It is estimated that between 70-80% of Europe's ancient trees may be in Britain - a surprising statistic. Two British charities are currently working to identify every single one. The National Trust, Britain's conservation charity, has signed on to a five-year census of ancient trees organized by a sister charity, the Woodland Trust. It seems there is more at stake than just the trees. According to the Woodland Trust, they are mini-ecosystems in their own right, and if we lose these trees, then Great Britain will also lose a lot of its indigenous species.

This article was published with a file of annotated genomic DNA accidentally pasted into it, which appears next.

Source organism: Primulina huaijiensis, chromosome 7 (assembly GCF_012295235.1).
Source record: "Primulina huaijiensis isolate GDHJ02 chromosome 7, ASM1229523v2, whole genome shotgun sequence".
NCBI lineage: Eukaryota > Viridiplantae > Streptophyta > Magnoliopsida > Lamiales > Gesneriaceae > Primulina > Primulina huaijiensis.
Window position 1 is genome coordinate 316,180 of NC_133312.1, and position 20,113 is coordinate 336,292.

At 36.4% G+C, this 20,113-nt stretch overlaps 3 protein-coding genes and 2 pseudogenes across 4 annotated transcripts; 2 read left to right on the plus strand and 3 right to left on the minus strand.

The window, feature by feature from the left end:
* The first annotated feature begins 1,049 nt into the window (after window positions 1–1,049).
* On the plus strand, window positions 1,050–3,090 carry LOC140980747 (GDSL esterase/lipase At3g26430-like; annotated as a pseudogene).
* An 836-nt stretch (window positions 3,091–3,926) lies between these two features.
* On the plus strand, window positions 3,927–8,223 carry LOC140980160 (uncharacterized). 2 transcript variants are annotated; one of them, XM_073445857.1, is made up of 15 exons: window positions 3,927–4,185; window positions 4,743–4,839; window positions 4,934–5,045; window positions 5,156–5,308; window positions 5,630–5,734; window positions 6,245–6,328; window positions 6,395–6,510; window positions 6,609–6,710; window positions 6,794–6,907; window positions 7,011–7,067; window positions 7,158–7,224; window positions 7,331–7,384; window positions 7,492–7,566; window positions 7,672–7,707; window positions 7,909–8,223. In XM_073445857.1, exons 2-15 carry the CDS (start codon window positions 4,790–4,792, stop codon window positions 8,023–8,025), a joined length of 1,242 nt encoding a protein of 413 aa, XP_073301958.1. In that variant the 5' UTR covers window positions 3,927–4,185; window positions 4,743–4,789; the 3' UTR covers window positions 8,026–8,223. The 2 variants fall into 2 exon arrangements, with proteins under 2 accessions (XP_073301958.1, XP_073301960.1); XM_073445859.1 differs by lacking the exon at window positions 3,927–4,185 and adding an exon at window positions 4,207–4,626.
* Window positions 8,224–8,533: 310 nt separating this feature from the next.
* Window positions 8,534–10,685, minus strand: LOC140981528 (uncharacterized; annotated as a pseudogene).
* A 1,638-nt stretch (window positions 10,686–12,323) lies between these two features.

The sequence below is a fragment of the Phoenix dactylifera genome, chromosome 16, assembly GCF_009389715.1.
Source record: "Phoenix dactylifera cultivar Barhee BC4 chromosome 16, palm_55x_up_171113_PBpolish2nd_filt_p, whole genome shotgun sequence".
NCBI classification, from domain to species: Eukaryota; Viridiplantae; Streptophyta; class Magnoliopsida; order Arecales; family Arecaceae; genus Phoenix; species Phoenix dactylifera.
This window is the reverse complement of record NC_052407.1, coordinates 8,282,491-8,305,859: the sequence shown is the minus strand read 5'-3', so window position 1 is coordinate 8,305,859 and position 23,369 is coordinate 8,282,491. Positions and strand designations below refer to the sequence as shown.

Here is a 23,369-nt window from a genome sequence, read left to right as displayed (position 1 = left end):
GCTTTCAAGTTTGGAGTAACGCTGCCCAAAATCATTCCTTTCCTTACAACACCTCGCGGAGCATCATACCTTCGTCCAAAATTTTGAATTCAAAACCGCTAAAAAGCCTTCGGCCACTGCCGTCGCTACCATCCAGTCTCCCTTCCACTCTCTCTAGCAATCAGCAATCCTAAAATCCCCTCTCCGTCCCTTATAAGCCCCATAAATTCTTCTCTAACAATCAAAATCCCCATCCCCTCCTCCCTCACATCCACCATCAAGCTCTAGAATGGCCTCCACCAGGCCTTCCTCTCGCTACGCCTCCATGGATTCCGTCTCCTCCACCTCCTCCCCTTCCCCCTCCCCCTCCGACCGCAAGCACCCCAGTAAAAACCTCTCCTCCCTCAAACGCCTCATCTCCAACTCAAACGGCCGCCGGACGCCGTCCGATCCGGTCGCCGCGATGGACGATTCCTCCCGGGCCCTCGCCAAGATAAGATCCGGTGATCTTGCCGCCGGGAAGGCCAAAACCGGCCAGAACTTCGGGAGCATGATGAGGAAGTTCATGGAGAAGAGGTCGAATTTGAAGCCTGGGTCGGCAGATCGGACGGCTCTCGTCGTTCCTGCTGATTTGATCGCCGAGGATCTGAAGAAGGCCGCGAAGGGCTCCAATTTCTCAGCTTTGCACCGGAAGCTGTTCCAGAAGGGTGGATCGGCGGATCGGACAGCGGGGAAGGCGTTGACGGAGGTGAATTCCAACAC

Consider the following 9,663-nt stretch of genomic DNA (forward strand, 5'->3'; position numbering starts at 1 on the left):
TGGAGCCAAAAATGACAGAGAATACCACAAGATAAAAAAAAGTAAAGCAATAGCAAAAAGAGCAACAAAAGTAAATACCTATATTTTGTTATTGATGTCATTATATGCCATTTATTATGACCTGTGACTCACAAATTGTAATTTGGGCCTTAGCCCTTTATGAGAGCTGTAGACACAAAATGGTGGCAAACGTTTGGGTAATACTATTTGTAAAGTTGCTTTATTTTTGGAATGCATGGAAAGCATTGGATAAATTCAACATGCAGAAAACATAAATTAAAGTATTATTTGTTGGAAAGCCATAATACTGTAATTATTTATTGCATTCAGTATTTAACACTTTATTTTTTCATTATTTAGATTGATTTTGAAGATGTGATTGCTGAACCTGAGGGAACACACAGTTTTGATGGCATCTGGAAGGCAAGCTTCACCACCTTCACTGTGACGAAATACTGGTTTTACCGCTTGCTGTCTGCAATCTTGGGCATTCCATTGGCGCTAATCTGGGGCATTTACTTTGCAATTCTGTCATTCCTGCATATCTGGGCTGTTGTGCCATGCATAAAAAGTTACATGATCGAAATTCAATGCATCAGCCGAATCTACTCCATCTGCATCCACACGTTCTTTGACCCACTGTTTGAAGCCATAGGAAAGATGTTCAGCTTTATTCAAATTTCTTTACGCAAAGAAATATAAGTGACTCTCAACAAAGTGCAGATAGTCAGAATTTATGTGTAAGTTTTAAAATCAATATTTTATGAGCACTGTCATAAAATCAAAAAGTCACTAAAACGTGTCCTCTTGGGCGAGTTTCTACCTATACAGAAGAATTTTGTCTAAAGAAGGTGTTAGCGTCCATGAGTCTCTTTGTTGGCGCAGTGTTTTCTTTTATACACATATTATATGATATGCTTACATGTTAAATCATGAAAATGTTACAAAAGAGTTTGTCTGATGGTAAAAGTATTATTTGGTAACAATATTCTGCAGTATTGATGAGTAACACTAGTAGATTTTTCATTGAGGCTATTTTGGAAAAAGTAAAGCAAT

An English oak can live for 900 years - the saying is "300 years growing, 300 years living, 300 years dying". Britain's most ancient tree, a yew, could be 3,000 years old. These beautiful giants are the last remnants of the forests which once covered all Europe.